The holiday season is often when reducing, reusing and recycling are often thrown out in favour of giving – often extravagantly.
“Christmas is a busy time of year for everybody and it is a time of the year that we produce more waste than any other time. We’re looking at approximately 25 per cent more garbage over the holiday season,” explained Karen Mason-Bennett, the program coordinator for the Northern Environmental Action Team (NEAT).
This year, the organization is finding creative ways help children understand ways of conserving energy and cutting down on waste during the holiday season.
The 12 Days of Christmas Challenge is designed to help children understand ways of concerning energy and reducing waste. NEAT developed this program for part of their school programs.
“This is a busy time for us in terms of school programming so we tend to visit a lot of classrooms and this enables us to expand our reach without actually having more staff,” she said.
The program involves 12 challenges that must be completed by school classes in order for them to be entered to win the prize of a class skating pass.
The City is providing the prize, which is valued at $165, plus tax.
“I think whenever we as a city can do something to contribute to the success of a program, I think we should do that,” said Councilor Bruce Christensen.
The 12 challenges include hanging LED Christmas Lights, talking about energy conservation, donating to the food bank, singing holiday carols, bringing litterless lunches to school, organizing a mitten drive, turning down the heat, building a snowman, finding news ways to wrap presents, playing games and even building a snowman.
“As soon as they’ve completed all 12 challenges they will let us know. Then that classroom will be entered into the draw,” said Mason-Bennett.
School District 60 will be taking part in this challenge and the same program is also being run in Dawson Creek.
Dave Sloan, assistant superintendent for school district 60, explained that this challenge is something that teachers can include in their winter lessons.
“I think teachers across our district do a lot of excellent things around the holiday season and if they can tap into Christmas and the environment in a positive way that meets their learning outcomes, I don’t think it’s a bad thing at all,” said Sloan.
“That’s going to be up to the individual teacher and schools as to whether they would participate.”
Christensen said that having a challenge like this that offers the prize of a class skating pass is something that is positive.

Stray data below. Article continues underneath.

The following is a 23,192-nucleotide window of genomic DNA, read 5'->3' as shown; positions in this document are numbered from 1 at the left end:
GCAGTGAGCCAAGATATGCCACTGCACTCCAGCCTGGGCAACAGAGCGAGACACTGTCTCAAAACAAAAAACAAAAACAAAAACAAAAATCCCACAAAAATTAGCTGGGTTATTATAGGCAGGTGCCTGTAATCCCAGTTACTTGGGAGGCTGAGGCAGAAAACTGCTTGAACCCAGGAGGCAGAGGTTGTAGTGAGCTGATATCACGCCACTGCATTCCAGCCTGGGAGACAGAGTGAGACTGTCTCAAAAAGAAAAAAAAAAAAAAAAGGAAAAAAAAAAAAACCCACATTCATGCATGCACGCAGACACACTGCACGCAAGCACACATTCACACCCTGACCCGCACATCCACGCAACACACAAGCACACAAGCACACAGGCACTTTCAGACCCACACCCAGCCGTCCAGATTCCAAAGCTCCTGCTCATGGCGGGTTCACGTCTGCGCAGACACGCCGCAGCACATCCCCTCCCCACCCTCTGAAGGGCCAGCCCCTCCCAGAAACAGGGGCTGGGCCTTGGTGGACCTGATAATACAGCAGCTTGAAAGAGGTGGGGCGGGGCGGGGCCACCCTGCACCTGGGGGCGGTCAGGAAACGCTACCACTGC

“They can strive towards winning and as well they can become active and participate, get healthier, all of those things which as we know are good contributors towards a good education,” he said.
The Christmas challenge is not only something that will be awareness to the community but also to the students who will take part.
“Part of our district accountability contract, is to produce students who are not only the best in the world, but the best for the world and so environmental action fits very nicely with that objective,” explained Sloan.
NEAT’s goals of this program are to help people become more aware of the waste that happens during Christmas.
“We want to raise awareness of the role of each person within their community as well as the awareness of everyday actions we take and the environmental impacts that they have,” explained Mason-Bennett.
According to Christensen, who is also the chairman of the solid waste committee, the holidays are a definite contributor when it comes to waste.
“Christmas time is huge because you go down the aisle with your daughter or granddaughter and they see this beautiful nice little doll in this huge big box with all the plastic, and all the cardboard and that all ends up in the waste facility,” said Christensen.
Mason-Bennett explained that while people might think that wrapping one present is not a big deal, the wrapping from dozens, or even hundreds or thousands, of presents can make a big difference.
“One of the classes at the high school last year, collected the wrapping paper from three households and they wrapped their entire classroom in paper. It adds up really, really quickly,” she said.
“Little pieces add up quickly.”